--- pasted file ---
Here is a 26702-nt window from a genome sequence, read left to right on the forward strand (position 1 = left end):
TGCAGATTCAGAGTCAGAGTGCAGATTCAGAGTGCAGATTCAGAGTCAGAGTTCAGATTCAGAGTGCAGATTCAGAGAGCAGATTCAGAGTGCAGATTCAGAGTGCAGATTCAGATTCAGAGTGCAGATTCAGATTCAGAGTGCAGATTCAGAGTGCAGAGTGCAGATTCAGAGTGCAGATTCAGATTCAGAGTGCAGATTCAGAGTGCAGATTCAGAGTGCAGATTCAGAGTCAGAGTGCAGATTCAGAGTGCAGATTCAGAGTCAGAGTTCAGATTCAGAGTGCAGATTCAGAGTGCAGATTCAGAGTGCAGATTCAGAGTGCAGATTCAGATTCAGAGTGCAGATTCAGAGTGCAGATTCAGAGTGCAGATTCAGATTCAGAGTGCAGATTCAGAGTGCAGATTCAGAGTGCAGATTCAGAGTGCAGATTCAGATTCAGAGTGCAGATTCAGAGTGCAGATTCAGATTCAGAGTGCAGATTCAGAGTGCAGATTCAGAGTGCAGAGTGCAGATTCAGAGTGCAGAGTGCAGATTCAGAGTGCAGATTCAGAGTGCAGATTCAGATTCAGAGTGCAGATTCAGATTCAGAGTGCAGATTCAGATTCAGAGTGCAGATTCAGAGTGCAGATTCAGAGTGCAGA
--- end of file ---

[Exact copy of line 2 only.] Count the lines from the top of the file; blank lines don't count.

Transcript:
TGCAGATTCAGAGTCAGAGTGCAGATTCAGAGTGCAGATTCAGAGTCAGAGTTCAGATTCAGAGTGCAGATTCAGAGAGCAGATTCAGAGTGCAGATTCAGAGTGCAGATTCAGATTCAGAGTGCAGATTCAGATTCAGAGTGCAGATTCAGAGTGCAGAGTGCAGATTCAGAGTGCAGATTCAGATTCAGAGTGCAGATTCAGAGTGCAGATTCAGAGTGCAGATTCAGAGTCAGAGTGCAGATTCAGAGTGCAGATTCAGAGTCAGAGTTCAGATTCAGAGTGCAGATTCAGAGTGCAGATTCAGAGTGCAGATTCAGAGTGCAGATTCAGATTCAGAGTGCAGATTCAGAGTGCAGATTCAGAGTGCAGATTCAGATTCAGAGTGCAGATTCAGAGTGCAGATTCAGAGTGCAGATTCAGAGTGCAGATTCAGATTCAGAGTGCAGATTCAGAGTGCAGATTCAGATTCAGAGTGCAGATTCAGAGTGCAGATTCAGAGTGCAGAGTGCAGATTCAGAGTGCAGAGTGCAGATTCAGAGTGCAGATTCAGAGTGCAGATTCAGATTCAGAGTGCAGATTCAGATTCAGAGTGCAGATTCAGATTCAGAGTGCAGATTCAGAGTGCAGATTCAGAGTGCAGA